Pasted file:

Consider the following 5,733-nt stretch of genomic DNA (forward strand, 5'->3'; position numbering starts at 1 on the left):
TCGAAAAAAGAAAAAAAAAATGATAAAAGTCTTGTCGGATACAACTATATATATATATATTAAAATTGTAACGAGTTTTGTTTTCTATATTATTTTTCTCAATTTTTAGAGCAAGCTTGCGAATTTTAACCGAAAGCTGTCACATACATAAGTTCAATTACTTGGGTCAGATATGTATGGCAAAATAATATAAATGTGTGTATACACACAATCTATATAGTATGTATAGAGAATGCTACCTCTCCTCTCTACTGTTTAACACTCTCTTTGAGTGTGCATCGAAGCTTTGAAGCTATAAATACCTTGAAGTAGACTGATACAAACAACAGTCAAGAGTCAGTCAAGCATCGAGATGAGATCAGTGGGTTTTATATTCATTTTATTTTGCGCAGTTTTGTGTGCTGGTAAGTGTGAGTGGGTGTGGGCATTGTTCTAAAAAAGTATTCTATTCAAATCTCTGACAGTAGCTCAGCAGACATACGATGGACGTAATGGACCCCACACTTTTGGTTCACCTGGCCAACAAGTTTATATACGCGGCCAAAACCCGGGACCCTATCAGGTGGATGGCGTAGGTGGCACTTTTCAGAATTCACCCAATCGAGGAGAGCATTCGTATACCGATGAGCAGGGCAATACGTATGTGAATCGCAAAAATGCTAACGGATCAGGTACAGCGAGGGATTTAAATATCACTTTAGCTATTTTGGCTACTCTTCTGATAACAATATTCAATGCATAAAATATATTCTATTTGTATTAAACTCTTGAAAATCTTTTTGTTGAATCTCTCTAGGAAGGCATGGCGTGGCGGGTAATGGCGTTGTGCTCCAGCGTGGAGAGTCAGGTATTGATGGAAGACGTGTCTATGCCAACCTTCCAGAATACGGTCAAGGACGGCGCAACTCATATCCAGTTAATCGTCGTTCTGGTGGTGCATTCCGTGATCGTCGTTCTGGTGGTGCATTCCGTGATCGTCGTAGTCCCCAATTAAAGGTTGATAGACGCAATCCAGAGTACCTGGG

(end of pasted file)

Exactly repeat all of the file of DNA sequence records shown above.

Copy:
Consider the following 5,733-nt stretch of genomic DNA (forward strand, 5'->3'; position numbering starts at 1 on the left):
TCGAAAAAAGAAAAAAAAAATGATAAAAGTCTTGTCGGATACAACTATATATATATATATTAAAATTGTAACGAGTTTTGTTTTCTATATTATTTTTCTCAATTTTTAGAGCAAGCTTGCGAATTTTAACCGAAAGCTGTCACATACATAAGTTCAATTACTTGGGTCAGATATGTATGGCAAAATAATATAAATGTGTGTATACACACAATCTATATAGTATGTATAGAGAATGCTACCTCTCCTCTCTACTGTTTAACACTCTCTTTGAGTGTGCATCGAAGCTTTGAAGCTATAAATACCTTGAAGTAGACTGATACAAACAACAGTCAAGAGTCAGTCAAGCATCGAGATGAGATCAGTGGGTTTTATATTCATTTTATTTTGCGCAGTTTTGTGTGCTGGTAAGTGTGAGTGGGTGTGGGCATTGTTCTAAAAAAGTATTCTATTCAAATCTCTGACAGTAGCTCAGCAGACATACGATGGACGTAATGGACCCCACACTTTTGGTTCACCTGGCCAACAAGTTTATATACGCGGCCAAAACCCGGGACCCTATCAGGTGGATGGCGTAGGTGGCACTTTTCAGAATTCACCCAATCGAGGAGAGCATTCGTATACCGATGAGCAGGGCAATACGTATGTGAATCGCAAAAATGCTAACGGATCAGGTACAGCGAGGGATTTAAATATCACTTTAGCTATTTTGGCTACTCTTCTGATAACAATATTCAATGCATAAAATATATTCTATTTGTATTAAACTCTTGAAAATCTTTTTGTTGAATCTCTCTAGGAAGGCATGGCGTGGCGGGTAATGGCGTTGTGCTCCAGCGTGGAGAGTCAGGTATTGATGGAAGACGTGTCTATGCCAACCTTCCAGAATACGGTCAAGGACGGCGCAACTCATATCCAGTTAATCGTCGTTCTGGTGGTGCATTCCGTGATCGTCGTTCTGGTGGTGCATTCCGTGATCGTCGTAGTCCCCAATTAAAGGTTGATAGACGCAATCCAGAGTACCTGGG